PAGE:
Wednesday, 10 November 2010

Sleepwalking into a major crisis: 1931, 2010.

In 1931 the colonial government of Cyprus was facing an unprecedented problem: possible bankruptcy. Having used up its meagre reserves during the economic recession, the government found a market that was unwilling to lend to it and a domestic population that was already squeezed hard by the combined calamity of declining global prices and exceptional drought. The colonial government attempted to raise taxation, but it was denied by the Cypriot legislative council, which was demanding that the government first reduced its wage expenditure. The governor did not want to be in conflict with the organisation he relied for in order to govern, and thus he decided that inactivity was the best policy. The result was a further slide in recession, social upheaval and rioting.
The similarities with the current situation are striking. In 2009 the current government was faced with a similar choice – the possibility that the unsustainable budget deficit would lead to future bankruptcy. Having attempted to raise taxation, they found their way blocked by the parliament, which was perhaps indirectly requesting that government expenditures (of which wages is the largest share) where first contained. The government’s response was to wait and borrow, unwilling to be in conflict with the powerful lobby of government officials that PASIDY represents. The result is that we are sleepwalking through the recession: shops are being shut, unemployment has reached record levels and not performing debts are mounting. The issue of this "wait and see" policy is clear:the government is not active in any major way to help the economy find its way to prosperity.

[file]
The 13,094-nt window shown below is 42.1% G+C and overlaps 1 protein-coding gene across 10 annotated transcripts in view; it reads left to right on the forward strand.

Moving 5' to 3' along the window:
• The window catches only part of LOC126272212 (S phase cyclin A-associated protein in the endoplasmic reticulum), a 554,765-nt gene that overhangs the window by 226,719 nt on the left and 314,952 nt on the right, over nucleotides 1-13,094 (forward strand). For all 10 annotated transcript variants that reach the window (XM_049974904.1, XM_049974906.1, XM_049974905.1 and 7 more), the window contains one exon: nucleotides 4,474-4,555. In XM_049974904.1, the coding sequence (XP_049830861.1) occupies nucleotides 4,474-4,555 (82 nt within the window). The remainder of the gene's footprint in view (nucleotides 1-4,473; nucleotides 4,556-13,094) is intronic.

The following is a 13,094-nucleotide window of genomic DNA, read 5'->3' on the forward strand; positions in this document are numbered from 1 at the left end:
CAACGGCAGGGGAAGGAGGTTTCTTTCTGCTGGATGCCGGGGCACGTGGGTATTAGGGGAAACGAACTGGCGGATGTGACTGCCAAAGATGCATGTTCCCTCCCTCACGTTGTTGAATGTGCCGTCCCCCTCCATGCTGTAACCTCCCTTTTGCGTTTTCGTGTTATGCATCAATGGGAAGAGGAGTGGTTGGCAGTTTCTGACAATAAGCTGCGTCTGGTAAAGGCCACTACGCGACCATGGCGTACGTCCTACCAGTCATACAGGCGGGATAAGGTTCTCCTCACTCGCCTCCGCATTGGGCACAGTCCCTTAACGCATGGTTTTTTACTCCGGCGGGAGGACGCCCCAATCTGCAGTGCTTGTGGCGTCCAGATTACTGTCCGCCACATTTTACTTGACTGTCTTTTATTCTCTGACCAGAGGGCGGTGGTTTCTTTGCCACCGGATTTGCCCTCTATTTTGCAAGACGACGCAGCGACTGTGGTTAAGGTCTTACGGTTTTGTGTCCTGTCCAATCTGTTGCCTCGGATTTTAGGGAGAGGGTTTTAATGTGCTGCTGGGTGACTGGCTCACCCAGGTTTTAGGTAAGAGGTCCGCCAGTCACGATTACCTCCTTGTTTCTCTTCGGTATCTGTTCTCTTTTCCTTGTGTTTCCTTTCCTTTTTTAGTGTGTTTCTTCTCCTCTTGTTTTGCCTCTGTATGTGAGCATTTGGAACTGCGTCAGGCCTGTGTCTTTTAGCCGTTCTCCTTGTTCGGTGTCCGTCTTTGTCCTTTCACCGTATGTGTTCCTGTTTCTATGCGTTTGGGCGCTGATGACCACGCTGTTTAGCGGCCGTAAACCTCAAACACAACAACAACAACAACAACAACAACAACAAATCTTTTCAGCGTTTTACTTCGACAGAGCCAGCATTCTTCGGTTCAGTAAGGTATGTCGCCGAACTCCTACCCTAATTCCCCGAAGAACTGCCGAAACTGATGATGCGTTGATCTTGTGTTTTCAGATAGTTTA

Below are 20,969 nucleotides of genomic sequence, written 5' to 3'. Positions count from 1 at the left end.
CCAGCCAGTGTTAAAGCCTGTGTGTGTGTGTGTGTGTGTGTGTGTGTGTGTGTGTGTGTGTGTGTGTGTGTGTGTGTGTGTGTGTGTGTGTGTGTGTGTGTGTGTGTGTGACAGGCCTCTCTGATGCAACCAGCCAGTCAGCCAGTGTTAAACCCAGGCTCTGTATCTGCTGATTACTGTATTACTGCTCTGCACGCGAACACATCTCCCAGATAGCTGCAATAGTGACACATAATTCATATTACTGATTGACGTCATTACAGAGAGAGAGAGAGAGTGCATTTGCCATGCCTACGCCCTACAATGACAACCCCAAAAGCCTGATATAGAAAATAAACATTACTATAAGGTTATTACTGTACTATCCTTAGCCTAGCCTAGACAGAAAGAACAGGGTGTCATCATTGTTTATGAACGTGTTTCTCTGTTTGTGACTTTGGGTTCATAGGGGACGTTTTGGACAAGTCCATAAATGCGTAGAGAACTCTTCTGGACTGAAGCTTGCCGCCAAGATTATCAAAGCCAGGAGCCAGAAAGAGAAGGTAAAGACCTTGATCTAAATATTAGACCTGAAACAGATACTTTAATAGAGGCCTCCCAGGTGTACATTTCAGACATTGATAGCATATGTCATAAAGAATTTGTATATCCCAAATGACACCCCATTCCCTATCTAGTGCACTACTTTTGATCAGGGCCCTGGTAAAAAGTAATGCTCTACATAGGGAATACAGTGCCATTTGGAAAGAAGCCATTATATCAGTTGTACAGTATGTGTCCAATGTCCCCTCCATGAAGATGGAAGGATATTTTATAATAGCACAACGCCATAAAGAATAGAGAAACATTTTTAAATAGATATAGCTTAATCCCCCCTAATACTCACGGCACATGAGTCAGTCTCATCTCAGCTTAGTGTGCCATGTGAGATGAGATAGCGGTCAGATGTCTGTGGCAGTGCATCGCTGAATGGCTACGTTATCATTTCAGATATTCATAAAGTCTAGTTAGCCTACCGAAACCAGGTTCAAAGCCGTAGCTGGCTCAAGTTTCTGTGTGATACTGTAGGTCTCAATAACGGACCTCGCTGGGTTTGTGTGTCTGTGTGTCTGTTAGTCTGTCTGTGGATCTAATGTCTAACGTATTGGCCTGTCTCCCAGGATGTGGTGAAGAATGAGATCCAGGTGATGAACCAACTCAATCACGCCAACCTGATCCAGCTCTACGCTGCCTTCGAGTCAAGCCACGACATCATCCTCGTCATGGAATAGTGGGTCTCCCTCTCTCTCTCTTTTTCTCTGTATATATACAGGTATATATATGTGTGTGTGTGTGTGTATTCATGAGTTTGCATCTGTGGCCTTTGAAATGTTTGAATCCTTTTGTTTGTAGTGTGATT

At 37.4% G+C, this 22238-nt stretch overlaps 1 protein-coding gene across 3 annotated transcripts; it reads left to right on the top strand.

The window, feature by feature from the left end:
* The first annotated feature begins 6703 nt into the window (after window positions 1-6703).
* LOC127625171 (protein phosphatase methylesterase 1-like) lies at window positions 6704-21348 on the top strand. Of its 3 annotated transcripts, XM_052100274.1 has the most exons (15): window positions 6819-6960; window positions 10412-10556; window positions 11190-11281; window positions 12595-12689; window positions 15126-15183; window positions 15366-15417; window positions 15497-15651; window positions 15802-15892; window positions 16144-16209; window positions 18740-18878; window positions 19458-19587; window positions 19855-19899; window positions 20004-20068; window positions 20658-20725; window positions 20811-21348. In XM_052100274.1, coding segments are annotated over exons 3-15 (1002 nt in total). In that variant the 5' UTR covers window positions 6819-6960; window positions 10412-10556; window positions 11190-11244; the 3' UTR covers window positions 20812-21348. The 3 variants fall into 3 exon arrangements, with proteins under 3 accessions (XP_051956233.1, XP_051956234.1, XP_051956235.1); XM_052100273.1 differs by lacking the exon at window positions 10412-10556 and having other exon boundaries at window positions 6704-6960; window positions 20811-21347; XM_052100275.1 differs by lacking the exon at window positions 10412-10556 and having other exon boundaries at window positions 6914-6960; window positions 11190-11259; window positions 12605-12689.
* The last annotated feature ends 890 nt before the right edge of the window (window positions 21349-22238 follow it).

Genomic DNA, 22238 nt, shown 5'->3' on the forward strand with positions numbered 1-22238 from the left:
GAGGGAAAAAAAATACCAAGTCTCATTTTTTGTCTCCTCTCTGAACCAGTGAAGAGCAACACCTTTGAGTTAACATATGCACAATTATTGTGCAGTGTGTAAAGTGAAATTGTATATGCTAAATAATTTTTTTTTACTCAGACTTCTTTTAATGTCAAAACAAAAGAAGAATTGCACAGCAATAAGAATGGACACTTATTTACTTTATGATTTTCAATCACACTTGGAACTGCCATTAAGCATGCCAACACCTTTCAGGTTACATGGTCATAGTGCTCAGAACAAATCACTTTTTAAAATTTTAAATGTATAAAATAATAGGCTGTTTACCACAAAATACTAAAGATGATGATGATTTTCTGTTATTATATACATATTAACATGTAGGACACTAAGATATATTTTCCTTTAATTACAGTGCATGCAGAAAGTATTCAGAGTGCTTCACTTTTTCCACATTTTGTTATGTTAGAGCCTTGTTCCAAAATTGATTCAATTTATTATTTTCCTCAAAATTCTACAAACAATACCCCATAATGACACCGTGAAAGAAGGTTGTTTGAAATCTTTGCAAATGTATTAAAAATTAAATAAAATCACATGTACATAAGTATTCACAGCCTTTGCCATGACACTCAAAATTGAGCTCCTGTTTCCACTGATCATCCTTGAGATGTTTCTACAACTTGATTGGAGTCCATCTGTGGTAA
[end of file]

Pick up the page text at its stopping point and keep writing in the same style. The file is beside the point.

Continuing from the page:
Like in 1931, the present government, is faced with the choice of either increasing investment to help the economy (which it can only do without borrowing only if it reduces government wages), or reducing investment and keeping those who help it rule satisfied. I worry that it has chosen the latter. The result is an economy that has no government helping hand while our public debt is still creeping towards the danger zone. Let us hope the parallels with 1931 end soon, before it is too late.

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